Chang: Well, I heard it.
  • Insult Backfire: Lampshaded.
    Annie: You don't count, Britta, you don't respond to anything appropriately.
    Britta: Thank you!
  • Interchangeable Asian Cultures: Chang apparently suffers from this.
    Chang: Are you ignoring me because I'm Korean?
    Shirley: You're Chinese.
    Chang: (sardonically) Oh, there's a difference?
  • Like Father, Like Son: Pierce grew up to be as manipulative and controlling as his father, using money and words to get his way.
  • Love Letter Lunacy: Well, more like Sexting Psychosis, but still.
  • Manipulative Bastard: Pierce dials it up this time.
  • Never My Fault:
    • Jeff tries to drag Abed into helping him fix his own mistake, despite Abed being against it from the beginning. Abed has to serve as The Conscience with Annie compromised and gives Jeff a muted Death Glare.
    • Pierce refuses to apologize or acknowledge why Annie fired him. He claims he did nothing wrong while trying to make Annie happy again.
  • Not So Different:
    • Pierce claims that he and Annie are similar in how they want to be independent but need each other. Annie calls him out over this contradiction and how he used her to be an Attention Whore. Ironically, they both had Abusive Parents and that would have been a better common ground.
    • Annie says that Pierce is no different from her Abusive Parents; they both used money as a means to exert control over her life. Pierce is actually shaken by this but tries to brush off the accusation.
  • Pet the Dog: Chang lets himself get beaten up by the kids by replacing Pierce as Drugs in Act Two. He did this so that Shirley would consider letting him into their child's life and he really likes her. Shirley genuinely thanks him and apologizes for calling him crazy.
  • Playing a Tree: Pierce was assigned to play Drugs, who had no lines initially. This ends up being a bad idea since Pierce bribes his way into becoming a bigger part of the show. It's highly likely that if he had played a bee, crayon, or cool cat then his stealing the show would be better for the message.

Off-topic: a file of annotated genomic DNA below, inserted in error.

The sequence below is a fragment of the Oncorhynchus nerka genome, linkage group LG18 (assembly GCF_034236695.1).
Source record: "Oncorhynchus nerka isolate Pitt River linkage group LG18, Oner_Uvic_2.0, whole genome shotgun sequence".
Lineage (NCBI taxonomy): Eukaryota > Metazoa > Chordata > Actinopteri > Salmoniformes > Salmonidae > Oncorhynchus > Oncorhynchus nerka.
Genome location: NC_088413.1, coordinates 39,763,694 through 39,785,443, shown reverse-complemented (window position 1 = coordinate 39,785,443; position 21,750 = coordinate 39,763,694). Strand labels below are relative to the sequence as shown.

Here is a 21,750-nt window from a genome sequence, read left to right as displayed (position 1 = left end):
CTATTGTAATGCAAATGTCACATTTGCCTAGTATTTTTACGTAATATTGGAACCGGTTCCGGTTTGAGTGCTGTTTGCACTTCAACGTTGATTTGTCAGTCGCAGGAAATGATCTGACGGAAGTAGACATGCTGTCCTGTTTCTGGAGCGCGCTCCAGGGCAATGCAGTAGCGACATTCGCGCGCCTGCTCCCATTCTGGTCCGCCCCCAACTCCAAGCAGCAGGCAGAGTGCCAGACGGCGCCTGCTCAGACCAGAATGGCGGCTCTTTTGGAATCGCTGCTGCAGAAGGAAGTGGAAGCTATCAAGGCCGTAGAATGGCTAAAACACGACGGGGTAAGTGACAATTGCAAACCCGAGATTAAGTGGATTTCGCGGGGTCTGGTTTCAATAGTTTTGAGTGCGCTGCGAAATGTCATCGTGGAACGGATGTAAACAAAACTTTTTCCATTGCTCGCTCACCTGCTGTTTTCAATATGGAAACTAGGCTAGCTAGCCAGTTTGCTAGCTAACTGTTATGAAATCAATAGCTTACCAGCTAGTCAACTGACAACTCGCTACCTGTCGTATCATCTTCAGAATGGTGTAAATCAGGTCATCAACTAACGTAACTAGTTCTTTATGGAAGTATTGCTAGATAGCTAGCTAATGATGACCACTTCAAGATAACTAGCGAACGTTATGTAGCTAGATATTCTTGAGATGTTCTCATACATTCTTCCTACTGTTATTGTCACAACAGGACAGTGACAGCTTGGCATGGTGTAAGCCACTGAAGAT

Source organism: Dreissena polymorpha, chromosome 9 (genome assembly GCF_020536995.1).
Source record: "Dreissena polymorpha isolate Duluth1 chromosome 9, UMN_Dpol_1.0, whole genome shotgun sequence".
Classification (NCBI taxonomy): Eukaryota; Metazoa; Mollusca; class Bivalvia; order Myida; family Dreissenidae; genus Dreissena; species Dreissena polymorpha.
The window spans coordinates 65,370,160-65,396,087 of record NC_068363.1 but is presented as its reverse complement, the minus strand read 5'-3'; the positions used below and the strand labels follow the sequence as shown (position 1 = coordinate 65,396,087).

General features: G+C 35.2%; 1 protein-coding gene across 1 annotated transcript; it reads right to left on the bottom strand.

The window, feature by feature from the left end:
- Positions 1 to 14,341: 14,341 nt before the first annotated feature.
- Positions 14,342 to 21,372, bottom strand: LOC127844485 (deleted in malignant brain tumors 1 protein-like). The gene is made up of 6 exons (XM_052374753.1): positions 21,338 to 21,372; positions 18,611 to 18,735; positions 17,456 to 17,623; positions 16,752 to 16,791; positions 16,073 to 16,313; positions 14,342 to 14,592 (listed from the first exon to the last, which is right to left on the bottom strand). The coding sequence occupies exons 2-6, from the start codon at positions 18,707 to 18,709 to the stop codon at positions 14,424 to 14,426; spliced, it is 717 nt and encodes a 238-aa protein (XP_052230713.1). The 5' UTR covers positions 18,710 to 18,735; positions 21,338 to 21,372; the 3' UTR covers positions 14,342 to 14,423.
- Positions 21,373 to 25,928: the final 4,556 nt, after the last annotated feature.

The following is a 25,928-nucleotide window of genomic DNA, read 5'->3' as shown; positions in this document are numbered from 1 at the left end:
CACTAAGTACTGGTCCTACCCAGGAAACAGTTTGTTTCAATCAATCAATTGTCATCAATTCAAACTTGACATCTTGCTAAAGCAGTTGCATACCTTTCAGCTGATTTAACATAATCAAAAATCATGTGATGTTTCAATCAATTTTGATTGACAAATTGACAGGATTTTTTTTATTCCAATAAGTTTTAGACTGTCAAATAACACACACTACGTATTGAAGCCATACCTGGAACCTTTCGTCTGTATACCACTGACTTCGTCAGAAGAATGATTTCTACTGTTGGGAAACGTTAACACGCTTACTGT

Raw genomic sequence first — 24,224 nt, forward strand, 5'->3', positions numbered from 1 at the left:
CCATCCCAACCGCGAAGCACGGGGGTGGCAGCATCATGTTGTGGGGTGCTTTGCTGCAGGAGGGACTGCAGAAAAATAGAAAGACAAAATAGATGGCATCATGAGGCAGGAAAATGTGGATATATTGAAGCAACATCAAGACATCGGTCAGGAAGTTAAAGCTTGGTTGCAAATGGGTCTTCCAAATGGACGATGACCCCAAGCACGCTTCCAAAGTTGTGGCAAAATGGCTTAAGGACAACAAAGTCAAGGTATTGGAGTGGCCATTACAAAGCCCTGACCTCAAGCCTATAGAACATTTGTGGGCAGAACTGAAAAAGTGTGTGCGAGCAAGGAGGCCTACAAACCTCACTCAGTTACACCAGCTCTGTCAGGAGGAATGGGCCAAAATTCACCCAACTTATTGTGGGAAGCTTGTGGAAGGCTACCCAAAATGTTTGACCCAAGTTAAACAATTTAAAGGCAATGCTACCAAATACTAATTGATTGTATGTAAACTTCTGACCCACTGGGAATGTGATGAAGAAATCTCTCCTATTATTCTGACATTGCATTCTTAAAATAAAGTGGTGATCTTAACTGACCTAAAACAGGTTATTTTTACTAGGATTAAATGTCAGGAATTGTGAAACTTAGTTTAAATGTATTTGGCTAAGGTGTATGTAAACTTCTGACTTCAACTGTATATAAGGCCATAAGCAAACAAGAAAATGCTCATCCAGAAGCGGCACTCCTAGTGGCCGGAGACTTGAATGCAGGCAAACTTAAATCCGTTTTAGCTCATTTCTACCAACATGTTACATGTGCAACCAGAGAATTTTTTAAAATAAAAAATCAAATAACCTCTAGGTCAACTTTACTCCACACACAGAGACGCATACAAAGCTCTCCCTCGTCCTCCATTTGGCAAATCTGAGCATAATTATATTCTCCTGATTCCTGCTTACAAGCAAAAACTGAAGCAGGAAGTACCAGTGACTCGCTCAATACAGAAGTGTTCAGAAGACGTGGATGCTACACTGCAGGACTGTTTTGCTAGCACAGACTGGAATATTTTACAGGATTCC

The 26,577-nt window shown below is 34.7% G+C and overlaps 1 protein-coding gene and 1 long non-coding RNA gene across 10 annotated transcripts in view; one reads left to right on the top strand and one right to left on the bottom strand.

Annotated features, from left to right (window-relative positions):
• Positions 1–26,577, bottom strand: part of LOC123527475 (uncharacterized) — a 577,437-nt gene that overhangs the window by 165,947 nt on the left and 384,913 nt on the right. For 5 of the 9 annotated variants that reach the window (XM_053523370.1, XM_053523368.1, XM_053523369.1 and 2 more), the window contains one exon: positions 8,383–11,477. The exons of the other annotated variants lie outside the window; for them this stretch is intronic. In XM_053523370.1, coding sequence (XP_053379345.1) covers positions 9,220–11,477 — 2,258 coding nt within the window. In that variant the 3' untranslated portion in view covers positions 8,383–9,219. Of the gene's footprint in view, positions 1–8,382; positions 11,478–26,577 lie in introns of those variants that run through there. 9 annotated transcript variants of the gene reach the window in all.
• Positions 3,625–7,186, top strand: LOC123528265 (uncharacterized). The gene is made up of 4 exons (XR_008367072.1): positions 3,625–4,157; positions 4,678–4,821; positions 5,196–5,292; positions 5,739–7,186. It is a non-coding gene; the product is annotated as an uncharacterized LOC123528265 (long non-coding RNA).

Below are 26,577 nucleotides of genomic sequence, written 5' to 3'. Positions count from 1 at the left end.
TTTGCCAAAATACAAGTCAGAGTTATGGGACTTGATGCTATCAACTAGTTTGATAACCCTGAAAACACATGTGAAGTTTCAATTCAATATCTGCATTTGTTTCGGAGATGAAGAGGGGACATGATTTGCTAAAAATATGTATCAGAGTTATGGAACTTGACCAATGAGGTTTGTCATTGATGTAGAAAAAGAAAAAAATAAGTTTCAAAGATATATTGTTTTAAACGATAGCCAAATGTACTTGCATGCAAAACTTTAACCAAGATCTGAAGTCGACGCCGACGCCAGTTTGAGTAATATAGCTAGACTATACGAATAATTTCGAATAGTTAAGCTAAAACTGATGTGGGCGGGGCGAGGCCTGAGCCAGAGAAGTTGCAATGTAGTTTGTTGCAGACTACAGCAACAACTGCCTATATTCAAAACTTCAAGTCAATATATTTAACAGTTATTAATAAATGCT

• Playing Cyrano: Jeff tries to do this for Britta. It does not go well.
  • Relative Error: Played for Laughs. Britta tells Jeff that a creepy guy is texting her, named Marcus. He finds her phone and starts sexting the guy to mess with him. It turns out that Marcus is Britta's underage nephew who is a Creepy Child. Jeff goes to clear up the situation and gives Marcus his aunt's bra to buy his silence.
  • Replacement Scrappy/The Other Darrin: An Invoked In-universe example. Pierce's character Drugs in the school play becomes the most popular character, leaving a roomful of middle-schoolers shouting for "Drugs." The gang recasts Drugs as Chang, to make the audience hate the character. Surprisingly, Chang actually manages to save the play by getting the point across about what drugs actually do to you; make you think they are appealing at first, but are really dangerous, deceitful things.
  • Sexual Euphemism: Annie delicately refers to Dildopolis as a marital aids store.
  • Shout-Out: Abed apparently thought smoking weed just made people paint vans and solve mysteries.
  • Sleep Mask: Annie wears one in the tag.
  • That Came Out Wrong:
    Pierce: Don't expect me to visit you at night with a generous spirit again!
    [Cue looks of disgust from the rest of the group.]
  • This Is Reality: Mentioned by Britta; an anti-drug play is more likely to make a kid get interested in drugs due to the heavy-handed message. Jeff tries to get her to shut up for Annie's sake.
  • Toilet Humor: Pierce's farting strikes a chord with the youngsters.
  • Unlikely Hero: Chang, of all people. After Pierce ruined it by making the kids love drugs, he manages to save the show by taking on the role of drugs and demonstrating how drugs create a chemical dependence and no longer seem as appealing as they initially were, once you're addicted to them, which gave the show a much stronger message than it initially had in the original script.
  • Wakeup Makeup: Annie looks just as fresh and cute when woken up in the night as in day time.
  • What the Hell, Hero?: Jeff of all people leads this in the cast against Annie when they find out Pierce used bribe money to compromise her message in the play. He says he thought Annie was better than that.


How well does it match the trope?

Example of:


Media sources: